Throughout much of the 90’s (and occasionally in the 2000’s and 2010’s) my parents always liked taking vacations to Maine for my mom’s birthday in August, which is the reason we always went during that month. The 1996, 1997, and 1999 trips are the most memorable ones for me, and are the ones I look back most fondly on. “Carried Away” is one of the songs that brings back the most memories of the 1996 trip for me, along with Sammy Kershaw’s “Meant To Be” and Mindy McCready’s “Guys Do It All The Time.”

    I particularly remember having “Carried Away” stuck in my head one night while we were staying at a motel in Connecticut on the way back home. For dinner that night, we decided to check out this nice little restaurant right next to the motel, which coincidentally was named George’s. The whole time we were in the restaurant, the song was still going through my head! I just remember it being a really nice place with a warm and friendly atmosphere, with sort of a small town/independent restaurant charm to it. I also remember it having a lot of green textures. We all pretty much enjoyed the food we ordered, as well. It was definitely the kind of restaurant you don’t see as much these days, and I just really enjoyed my experience there. I remember us all going back to our motel room satisfied, and yes “Carried Away” was still in my head for the rest of the night, lol. This actually ended up being one of the most memorable moments from the vacation for me. :)

    Thankfully, this song remained a steady recurrent for us as late as 2009/2010ish, which was not too common for many 90’s country songs by then.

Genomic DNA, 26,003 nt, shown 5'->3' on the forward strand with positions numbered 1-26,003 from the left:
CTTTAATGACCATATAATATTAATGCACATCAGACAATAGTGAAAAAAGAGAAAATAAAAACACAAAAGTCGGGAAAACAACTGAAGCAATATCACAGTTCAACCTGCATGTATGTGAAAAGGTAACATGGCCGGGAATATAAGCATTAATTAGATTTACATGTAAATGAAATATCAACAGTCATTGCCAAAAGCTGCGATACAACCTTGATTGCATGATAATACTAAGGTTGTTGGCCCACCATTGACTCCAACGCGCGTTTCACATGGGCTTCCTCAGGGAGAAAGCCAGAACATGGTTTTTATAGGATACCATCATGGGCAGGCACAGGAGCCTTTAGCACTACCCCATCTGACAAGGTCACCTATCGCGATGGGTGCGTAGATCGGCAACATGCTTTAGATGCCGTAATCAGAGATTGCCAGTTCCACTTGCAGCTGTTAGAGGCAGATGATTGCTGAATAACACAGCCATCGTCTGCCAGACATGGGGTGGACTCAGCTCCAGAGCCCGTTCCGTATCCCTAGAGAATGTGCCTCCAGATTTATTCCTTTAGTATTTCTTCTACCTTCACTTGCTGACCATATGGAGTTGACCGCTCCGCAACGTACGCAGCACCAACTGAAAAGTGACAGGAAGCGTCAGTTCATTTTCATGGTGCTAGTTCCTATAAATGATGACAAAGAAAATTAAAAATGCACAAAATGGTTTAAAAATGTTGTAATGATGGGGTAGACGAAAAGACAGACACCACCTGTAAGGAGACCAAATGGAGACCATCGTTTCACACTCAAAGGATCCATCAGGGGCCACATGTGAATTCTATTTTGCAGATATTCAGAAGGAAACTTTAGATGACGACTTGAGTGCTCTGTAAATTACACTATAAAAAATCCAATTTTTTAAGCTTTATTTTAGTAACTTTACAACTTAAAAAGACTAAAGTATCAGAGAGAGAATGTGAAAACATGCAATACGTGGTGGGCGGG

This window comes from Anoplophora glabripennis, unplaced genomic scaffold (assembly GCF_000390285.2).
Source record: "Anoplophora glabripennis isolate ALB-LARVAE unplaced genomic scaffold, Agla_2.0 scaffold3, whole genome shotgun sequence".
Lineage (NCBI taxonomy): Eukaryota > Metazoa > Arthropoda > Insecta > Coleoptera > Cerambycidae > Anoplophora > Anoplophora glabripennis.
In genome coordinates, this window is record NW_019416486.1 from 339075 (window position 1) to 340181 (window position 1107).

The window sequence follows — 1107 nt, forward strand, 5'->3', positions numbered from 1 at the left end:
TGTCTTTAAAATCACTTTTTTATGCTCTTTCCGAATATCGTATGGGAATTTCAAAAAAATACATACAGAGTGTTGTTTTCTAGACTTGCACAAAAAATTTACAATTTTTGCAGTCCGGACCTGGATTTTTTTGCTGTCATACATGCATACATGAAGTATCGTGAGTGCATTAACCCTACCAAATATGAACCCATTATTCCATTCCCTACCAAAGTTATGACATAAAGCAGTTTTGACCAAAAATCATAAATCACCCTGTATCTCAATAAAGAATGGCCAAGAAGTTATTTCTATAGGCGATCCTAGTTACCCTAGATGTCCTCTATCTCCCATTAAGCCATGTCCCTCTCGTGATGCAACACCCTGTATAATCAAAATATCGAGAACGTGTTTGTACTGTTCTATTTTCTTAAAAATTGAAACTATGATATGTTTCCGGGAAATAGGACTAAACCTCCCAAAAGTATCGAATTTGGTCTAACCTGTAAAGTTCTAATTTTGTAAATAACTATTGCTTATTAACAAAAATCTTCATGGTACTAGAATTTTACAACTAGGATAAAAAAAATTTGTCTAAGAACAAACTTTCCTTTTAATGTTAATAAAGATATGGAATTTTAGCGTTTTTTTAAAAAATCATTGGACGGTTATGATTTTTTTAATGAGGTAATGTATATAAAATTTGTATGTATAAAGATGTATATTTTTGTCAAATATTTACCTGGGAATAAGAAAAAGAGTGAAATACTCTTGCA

The Blue Clear Sky album is one of the ones my dad got for me in 2002 when I first started building my collection of Strait albums. It’s still one of my favorites of his 90’s albums to this day. Besides the singles, I also love “I’d Just As Soon Go,” “Rocking In The Arms Of Your Memory,” and “I Ain’t Never Seen No One Like You.” I also remember thinking “She Knows When You’re On My Mind” sounded like a classic country song straight from the 60’s when I first heard it.

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  2. I believe Strait sounds so amazing during this run because he fully knew what he wanted to be doing musically. Though inescapably a mainstream artist, he seemed to rise above all the conventional restraints, limitations, and pressures of Nashville, as well as the expectations of what it meant to be a 90’s country star. He had his preferred stable of songwriters. He had his Ace in the Hole band on stage. He limited his media exposure. He called the shots. I guess I am trying to describe the difference between leading the pack and chasing the pack.

    This single carries away it’s listeners with its breezy brilliance. It is utterly charming and inviting as the ride it takes us on plays with the notion of a man who otherwise lives his life pretty close to the ground getting carried away with his partner. It’s being “carried away” as a regret-free, positive experience. It’s simple, sweet, and sincere.

    I pulled out the CD copy of “Blue Clear Sky” and was reminded what a wonderful collection of songs it is. It is certainly has to be in the conversation for best Strait albums ever.

    Jaime, “I’d Just as Soon as Go” is my favourite cut. “She Knows You’re On My Mind Again” is a Wayne Kemp song from the late sixties!

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    • Well, that perfectly explains why I thought it sounded so much like a 60’s country song back then. :)

      If George Strait was actually still being played on the radio, they could’ve made one or more compilation albums of songs from several of his 90’s and 2000’s albums that were never released as singles, but could’ve/should’ve been and release some of those to radio. I always considered “I’d Just As Soon Go” to be one of those, especially. I’d always have that one stuck in my head all day shortly after getting that album in 2002.